• Tory Adore says:

      When I read that I laughed, as Boston was laid out along cowpaths to grazing lands. Anyone who has driven in that fair city can attest by the narrow, winding one-way streets that criss-cross with no apparent sense.

  • tannengrin says:

    After all -- Tosca is considered ‘verismo’, isn’t it?

    Trying to tell Mary Garden to ‘tone it down’ must have felt like trying to tell the Puritans to ‘live a little’.

    • Will says:

      “must have felt like trying to tell the Puritans to ‘live a little’.”

      . . . which, in a sense, is exactly what Garden and Vanni Marcoux were trying to do!

      It is well-know now that the Boston Opera House was not structurally unsound as Northeastern U. claimed but that the University just wanted the land. Its stage was the exact same size as that of the old MET in NYC so that MET productions could tour to Boston. The consequences of that, given the surrounding streets and other properties, would have meant that the stage could never be expanded. The old house would have been as obsolete as the old MET, therefore and would have come down anyway, just a lot later than it did.

      • Quanto Painy Fakor says:

        It was always upsetting to know that, for many years, a Brighams Ice Cream Shop had replaced the opera house. Is there still a Brighams left in Boston? They had great ice cream (with Jimmies)

        • semira mide says:

          Brighams is no more. Although one can buy their ice cream at supermarkets -- have to supply your own Jimmies.

      • Flora del Rio Grande says:

        Bravo, Sig. Jikes! Well said. I should have read you before writing as I did, but at least we agree on the old Boston house. Damn shame it came down. And, dear Will, with no disrespect, neither the old Met or the Boston house should have been demolished -- “obsolete?” No! Some in NYC still mourn the loss of the old Met, esp when trying to see or hear Mozart or Britten in the new Lincoln Center Met. As has been pointed out many times, in 1929, Chicago opened their new (too large) opera house, which is entirely contained in the former Insull skyscraper built by electric power tycoon Samuel Insull. He simply created a (then) modern theatre and support elements, within the first floors of his 40-story tower. Of course, similar could have been done in NYC and Boston if civic leaders had enough vision to do so. Many cities even now are stuck with those old 1930s municipal auditorium type opera houses (San Francisco, St. Louis, Cleveland — and so on); but many cities have had the leadership and interest to build better houses: Houston, Seattle, St Paul, Ft Worth (maybe), San Antonio (maybe --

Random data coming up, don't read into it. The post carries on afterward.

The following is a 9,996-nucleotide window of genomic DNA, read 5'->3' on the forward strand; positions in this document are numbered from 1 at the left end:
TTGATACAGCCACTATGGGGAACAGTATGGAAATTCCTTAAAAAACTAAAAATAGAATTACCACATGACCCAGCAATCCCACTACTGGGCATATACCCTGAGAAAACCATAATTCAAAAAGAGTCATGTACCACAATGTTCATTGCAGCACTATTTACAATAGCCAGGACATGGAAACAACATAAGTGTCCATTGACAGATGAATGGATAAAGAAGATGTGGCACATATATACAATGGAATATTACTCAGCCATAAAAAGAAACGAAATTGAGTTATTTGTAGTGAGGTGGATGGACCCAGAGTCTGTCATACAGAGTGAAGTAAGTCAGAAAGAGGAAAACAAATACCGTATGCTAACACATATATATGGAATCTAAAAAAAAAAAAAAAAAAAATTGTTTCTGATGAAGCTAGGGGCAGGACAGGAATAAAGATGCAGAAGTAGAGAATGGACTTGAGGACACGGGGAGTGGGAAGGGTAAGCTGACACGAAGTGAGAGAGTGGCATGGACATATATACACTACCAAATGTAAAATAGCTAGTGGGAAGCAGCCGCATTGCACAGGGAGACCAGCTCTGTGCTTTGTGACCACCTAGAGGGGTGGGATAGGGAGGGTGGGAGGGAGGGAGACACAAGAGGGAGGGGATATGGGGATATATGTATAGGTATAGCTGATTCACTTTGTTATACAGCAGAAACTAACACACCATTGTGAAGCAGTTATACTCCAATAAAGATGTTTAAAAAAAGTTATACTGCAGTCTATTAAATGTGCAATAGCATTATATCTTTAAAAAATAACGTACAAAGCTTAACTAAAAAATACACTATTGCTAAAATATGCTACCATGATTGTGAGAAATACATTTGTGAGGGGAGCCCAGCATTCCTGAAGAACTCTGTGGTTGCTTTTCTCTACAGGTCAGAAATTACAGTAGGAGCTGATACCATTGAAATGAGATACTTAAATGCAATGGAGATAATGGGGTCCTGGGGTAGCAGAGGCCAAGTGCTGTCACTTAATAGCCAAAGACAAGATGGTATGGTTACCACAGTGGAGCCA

I don’t entirely trust ‘all-purpose’ theaters), Kansas City … and, then, Oslo
        and Copenhagen, where North Sea Oil and transport money is so plentiful cost was/is no object, and all these modern houses are of civilized size, ranging from 1000 to 1800 seats. Oslo is 1400 — all wood-panelled.
        Imagine! Before you correct me on St Louis, yes OTSL does play in a 1000 seat theatre (thrust stage alas), on a college campus; I refer above to the old Keil Opera House, now Peabody Opera house, located downtown — far too big for much opera; the symphony long since moved out, etc. It, like the old Kansas City municipal auditorium, is all limestone, granite, steel and smooth surfaces and acoustically a killer. End of lecture for today (:)

  • reedroom says:

    So, what finally happened? did the show go on?

    • -Ed. says:

      Some guy named Hooey (!) mentions the 1912 performance, so if that’s the year of this article the show did go on.

      http://www.musicweb-international.com/hooey/dalmores-bio.htm

      But that’s not the best part! Hooey also wrote this in the same paragraph:

      “Dalmorès sang the role of Cavaradossi only once in Boston, but left an unforgettable impression, romantic Byronic, virile, he sang with surprising freshness, and with due intensity -- broken by the fashionable sobs, -- and with a new and stirring tang of baritone quality. He was, in short, manlike and not tenor-like.”

      Teehee!!